Home > Economics - General > Soaking the rich

Soaking the rich

August 23rd, 2011

Matt Yglesias says

Many on the right and center indicate that in order to restore the economy, President Obama needs to do more to cater to the whims of rich businessmen. Many on the left feel that this is exactly wrong and that in order to restore the economy, President Obama needs to do more to stick it to the rich and dispossess them. History suggests that both are wrong.

He goes on to give plenty of evidence for the wrongness of the first proposition, and none at all for the second.

As has been pointed out many times, the Great Compression in income distribution during the 1950s and 1960s, driven in part by policies designed quite explicitly to “stick it to the rich”, was also a time of full employment and steadily growing economic growth. And, while the success of those policies made it sensible to focus on other issues, such as civil rights[1], rather than seeking to push economic redistribution even further, the situation is exactly the opposite today.

When the top 1 per cent have 25 per cent of all income and this share is steadily growing, a government that doesn’t soak the rich can’t do much more than spread the pain a bit more evenly, whether this means cutting services to balance the budget without higher taxes on the bottom 99 per cent, or squeezing out a bit of extra revenue to preserve essential parts of the welfare state.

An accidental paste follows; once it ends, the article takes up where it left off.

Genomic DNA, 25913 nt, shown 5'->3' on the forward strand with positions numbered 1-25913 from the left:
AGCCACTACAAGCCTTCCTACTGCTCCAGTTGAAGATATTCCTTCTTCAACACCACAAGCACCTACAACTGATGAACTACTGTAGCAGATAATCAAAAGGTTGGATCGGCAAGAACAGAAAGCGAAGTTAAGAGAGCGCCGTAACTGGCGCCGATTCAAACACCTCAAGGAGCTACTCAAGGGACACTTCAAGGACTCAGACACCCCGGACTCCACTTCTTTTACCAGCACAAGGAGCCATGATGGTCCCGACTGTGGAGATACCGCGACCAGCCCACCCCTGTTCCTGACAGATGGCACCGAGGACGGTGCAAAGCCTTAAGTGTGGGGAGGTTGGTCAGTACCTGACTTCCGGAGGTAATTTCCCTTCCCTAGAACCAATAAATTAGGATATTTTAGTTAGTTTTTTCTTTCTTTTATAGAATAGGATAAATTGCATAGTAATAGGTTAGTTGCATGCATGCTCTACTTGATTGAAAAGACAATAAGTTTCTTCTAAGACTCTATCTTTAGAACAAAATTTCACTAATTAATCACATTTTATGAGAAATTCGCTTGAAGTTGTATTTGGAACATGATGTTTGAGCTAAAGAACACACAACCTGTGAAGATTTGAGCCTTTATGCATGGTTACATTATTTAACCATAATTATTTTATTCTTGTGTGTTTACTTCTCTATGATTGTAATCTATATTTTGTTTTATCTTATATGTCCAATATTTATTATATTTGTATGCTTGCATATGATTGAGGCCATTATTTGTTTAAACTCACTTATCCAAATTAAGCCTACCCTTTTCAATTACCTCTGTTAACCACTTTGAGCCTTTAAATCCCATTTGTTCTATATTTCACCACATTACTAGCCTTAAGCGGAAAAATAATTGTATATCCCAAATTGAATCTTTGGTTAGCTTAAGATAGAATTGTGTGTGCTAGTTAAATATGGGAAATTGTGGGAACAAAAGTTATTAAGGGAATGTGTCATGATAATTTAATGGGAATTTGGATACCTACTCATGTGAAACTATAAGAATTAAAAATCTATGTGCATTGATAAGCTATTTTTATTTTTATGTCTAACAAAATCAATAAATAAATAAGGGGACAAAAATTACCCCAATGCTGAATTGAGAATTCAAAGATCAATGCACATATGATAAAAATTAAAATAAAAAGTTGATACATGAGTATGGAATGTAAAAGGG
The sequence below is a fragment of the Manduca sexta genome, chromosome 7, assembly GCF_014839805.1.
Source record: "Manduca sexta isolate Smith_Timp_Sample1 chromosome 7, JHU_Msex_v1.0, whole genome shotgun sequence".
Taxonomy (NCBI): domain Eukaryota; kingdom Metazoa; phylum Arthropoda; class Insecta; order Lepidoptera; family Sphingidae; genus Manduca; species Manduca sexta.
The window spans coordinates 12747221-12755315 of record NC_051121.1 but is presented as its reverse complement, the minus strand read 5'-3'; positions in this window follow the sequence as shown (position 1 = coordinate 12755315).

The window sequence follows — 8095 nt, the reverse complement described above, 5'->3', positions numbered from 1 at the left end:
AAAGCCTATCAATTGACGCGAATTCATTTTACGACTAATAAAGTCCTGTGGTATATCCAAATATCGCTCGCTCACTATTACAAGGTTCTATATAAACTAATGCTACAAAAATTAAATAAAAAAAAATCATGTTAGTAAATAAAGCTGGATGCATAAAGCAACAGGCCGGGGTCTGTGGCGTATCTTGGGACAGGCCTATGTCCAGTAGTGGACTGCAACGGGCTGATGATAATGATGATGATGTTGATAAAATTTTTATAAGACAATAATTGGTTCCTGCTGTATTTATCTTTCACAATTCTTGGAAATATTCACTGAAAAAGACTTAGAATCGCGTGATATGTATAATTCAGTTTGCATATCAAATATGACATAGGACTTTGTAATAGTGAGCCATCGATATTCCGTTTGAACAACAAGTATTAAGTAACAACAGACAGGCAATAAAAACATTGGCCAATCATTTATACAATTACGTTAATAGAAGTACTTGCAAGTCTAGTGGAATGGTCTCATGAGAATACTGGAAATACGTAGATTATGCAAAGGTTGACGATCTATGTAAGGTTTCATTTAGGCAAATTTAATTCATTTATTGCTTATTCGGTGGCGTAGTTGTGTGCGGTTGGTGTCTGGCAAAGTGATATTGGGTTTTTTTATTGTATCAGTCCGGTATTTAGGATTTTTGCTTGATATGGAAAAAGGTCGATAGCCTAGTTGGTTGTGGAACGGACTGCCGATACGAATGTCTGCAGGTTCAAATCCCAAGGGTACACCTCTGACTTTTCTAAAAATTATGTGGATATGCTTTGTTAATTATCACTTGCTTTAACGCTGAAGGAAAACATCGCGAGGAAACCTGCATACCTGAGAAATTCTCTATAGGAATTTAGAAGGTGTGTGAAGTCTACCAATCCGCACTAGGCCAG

There doesn’t seem to be much in the way of substantive disagreement here. In this recent post, Yglesias (if I read him correctly) endorses a top marginal tax rate of 80 per cent, close enough to the 90 per cent rate I advocated not long ago (this was really a rhetorical flourish, not an actual policy proposal).

So the problem seems to be one of strategy, but I’m not sure what it is. I admit that I can’t see a promising way forward at present (the revolts in Wisconsin and Ohio are the best signs), but I can see that reversing the flow of income to the top 1 per cent is a crucial precondition. I also can’t work out whether Yglesias is proposing to shelve the issue of income distribution and try to make progress on other fronts (a strategy I regard as doomed to failure) or has something else in mind.